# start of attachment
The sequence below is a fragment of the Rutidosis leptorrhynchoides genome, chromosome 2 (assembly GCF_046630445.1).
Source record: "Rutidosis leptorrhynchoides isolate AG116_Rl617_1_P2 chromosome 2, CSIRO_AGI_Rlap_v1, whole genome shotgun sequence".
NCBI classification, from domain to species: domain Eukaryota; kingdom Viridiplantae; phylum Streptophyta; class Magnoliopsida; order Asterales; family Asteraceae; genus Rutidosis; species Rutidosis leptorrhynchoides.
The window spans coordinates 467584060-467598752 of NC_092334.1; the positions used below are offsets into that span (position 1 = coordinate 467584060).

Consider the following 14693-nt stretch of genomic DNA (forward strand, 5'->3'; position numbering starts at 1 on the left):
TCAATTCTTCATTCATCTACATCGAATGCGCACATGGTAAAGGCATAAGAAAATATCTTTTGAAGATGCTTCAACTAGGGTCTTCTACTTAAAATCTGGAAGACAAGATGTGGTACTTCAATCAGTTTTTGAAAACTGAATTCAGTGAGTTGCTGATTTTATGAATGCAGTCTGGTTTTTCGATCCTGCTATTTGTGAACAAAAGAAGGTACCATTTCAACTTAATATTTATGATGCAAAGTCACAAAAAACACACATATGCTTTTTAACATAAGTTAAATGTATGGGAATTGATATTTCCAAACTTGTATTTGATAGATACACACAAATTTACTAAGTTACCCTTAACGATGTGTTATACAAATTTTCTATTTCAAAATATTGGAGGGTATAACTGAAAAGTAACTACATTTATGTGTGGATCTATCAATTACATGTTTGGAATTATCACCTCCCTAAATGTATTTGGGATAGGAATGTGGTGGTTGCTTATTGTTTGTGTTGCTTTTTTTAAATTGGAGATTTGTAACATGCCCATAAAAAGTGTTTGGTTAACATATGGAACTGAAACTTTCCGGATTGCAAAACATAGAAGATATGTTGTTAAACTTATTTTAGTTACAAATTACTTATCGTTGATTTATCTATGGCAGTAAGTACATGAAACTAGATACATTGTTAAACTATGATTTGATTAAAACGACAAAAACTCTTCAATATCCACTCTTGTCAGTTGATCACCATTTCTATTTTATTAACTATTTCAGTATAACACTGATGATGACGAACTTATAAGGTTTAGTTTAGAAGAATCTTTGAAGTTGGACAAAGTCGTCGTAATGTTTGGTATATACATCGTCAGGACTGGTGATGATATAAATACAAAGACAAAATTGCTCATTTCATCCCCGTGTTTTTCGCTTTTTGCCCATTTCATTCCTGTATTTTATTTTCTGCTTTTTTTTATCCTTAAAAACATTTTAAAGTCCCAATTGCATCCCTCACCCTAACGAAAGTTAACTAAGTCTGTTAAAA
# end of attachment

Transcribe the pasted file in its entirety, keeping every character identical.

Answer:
The sequence below is a fragment of the Rutidosis leptorrhynchoides genome, chromosome 2 (assembly GCF_046630445.1).
Source record: "Rutidosis leptorrhynchoides isolate AG116_Rl617_1_P2 chromosome 2, CSIRO_AGI_Rlap_v1, whole genome shotgun sequence".
NCBI classification, from domain to species: domain Eukaryota; kingdom Viridiplantae; phylum Streptophyta; class Magnoliopsida; order Asterales; family Asteraceae; genus Rutidosis; species Rutidosis leptorrhynchoides.
The window spans coordinates 467584060-467598752 of NC_092334.1; the positions used below are offsets into that span (position 1 = coordinate 467584060).

Consider the following 14693-nt stretch of genomic DNA (forward strand, 5'->3'; position numbering starts at 1 on the left):
TCAATTCTTCATTCATCTACATCGAATGCGCACATGGTAAAGGCATAAGAAAATATCTTTTGAAGATGCTTCAACTAGGGTCTTCTACTTAAAATCTGGAAGACAAGATGTGGTACTTCAATCAGTTTTTGAAAACTGAATTCAGTGAGTTGCTGATTTTATGAATGCAGTCTGGTTTTTCGATCCTGCTATTTGTGAACAAAAGAAGGTACCATTTCAACTTAATATTTATGATGCAAAGTCACAAAAAACACACATATGCTTTTTAACATAAGTTAAATGTATGGGAATTGATATTTCCAAACTTGTATTTGATAGATACACACAAATTTACTAAGTTACCCTTAACGATGTGTTATACAAATTTTCTATTTCAAAATATTGGAGGGTATAACTGAAAAGTAACTACATTTATGTGTGGATCTATCAATTACATGTTTGGAATTATCACCTCCCTAAATGTATTTGGGATAGGAATGTGGTGGTTGCTTATTGTTTGTGTTGCTTTTTTTAAATTGGAGATTTGTAACATGCCCATAAAAAGTGTTTGGTTAACATATGGAACTGAAACTTTCCGGATTGCAAAACATAGAAGATATGTTGTTAAACTTATTTTAGTTACAAATTACTTATCGTTGATTTATCTATGGCAGTAAGTACATGAAACTAGATACATTGTTAAACTATGATTTGATTAAAACGACAAAAACTCTTCAATATCCACTCTTGTCAGTTGATCACCATTTCTATTTTATTAACTATTTCAGTATAACACTGATGATGACGAACTTATAAGGTTTAGTTTAGAAGAATCTTTGAAGTTGGACAAAGTCGTCGTAATGTTTGGTATATACATCGTCAGGACTGGTGATGATATAAATACAAAGACAAAATTGCTCATTTCATCCCCGTGTTTTTCGCTTTTTGCCCATTTCATTCCTGTATTTTATTTTCTGCTTTTTTTTATCCTTAAAAACATTTTAAAGTCCCAATTGCATCCCTCACCCTAACGAAAGTTAACTAAGTCTGTTAAAA